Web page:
"I haven't seen you for a long time," he says. "Years, it seems like."

"Oh nine," she says, "at the Robot Rebellion Memorial."

"Four years. Yeah, yeah I guess that's about right." He takes another sip of tea and his brow knits, white eyebrows clashing like hairy icebergs. "Boy, that was one miserable memorial celebration."

"Sol would've loved it." She allows herself the ghost of the shadow of a smile.

He laughs, a short, unrestrained chuckle. "He probably would at that." His smile fades into the past and he looks to the ceiling. "Ah, Hell."

She returns to work and he pulls his eyes back to her. "Come on," he says.

"Come on what?"

"Why are you here, Judge, instead of out busting heads?"

She shrugs, fingers still tapping and swiping at the screen. "Got my mandatory 24 downtime. Managed to miss the last few but this time I'm under orders. I heard you needed a babysitter so I volunteered. May as well use the time for something useful. Free up personnel for more important duties. Catch up on paperwork. Use the Academy's network to keep pressure off the Central Servers. Be useful."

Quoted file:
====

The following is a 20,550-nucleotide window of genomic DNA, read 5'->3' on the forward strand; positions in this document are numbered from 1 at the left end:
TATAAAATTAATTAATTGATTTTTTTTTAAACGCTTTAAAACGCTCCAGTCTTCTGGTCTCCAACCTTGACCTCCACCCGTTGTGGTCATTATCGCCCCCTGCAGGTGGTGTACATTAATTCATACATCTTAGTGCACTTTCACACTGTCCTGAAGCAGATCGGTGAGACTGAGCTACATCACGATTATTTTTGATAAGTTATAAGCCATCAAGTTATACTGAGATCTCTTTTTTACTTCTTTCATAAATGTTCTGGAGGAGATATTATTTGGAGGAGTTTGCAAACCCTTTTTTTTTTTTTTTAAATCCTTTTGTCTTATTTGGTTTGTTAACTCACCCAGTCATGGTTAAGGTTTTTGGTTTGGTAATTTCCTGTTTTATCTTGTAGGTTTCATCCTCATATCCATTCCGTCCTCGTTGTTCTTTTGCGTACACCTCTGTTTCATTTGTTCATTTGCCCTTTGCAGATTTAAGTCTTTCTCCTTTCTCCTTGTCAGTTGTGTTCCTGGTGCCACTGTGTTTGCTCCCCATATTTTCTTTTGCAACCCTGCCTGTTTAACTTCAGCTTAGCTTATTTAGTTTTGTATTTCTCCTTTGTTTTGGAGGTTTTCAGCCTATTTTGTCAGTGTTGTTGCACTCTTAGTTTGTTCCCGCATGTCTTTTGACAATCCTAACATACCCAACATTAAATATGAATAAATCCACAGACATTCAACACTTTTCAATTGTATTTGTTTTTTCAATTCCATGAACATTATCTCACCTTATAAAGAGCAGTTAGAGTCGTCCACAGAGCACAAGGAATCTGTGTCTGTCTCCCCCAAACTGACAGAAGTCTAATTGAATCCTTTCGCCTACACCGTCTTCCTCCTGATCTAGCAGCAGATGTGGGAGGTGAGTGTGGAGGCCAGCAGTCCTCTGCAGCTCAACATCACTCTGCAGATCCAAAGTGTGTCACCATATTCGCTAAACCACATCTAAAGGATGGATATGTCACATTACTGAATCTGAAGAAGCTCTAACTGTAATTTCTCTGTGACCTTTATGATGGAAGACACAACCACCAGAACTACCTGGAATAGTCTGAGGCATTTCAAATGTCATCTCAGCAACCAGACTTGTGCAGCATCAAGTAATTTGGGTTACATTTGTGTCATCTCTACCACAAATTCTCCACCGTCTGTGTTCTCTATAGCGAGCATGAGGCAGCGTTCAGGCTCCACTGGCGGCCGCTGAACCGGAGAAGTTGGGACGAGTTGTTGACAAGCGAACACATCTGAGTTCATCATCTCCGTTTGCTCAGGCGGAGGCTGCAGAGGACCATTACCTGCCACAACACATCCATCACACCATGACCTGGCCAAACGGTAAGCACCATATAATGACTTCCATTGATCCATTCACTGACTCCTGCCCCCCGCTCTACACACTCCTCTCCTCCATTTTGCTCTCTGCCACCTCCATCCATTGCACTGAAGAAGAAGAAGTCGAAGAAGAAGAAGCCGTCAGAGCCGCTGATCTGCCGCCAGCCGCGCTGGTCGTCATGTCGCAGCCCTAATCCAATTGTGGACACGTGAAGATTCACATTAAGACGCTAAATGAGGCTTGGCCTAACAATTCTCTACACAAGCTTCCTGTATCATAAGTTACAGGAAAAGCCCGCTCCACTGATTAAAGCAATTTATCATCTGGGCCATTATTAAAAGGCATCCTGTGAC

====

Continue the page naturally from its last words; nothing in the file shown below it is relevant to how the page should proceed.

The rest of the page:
"Babysitter?" The word bursts from his lips like seasoned venom. "I need to walk around. It's just," he grapples for the right words, "common sense."

"Common sense?" She looks up, her piercing, steady eyes locked onto his. "You are seventy four years old and have just been fitted with a complete bionic leg, hip and lower spine. Walking is not..."

"Pfa!" He waves away her assessment. "I need to walk. I need to get all this mechanical crap up and running and I can't do that sitting on my butt."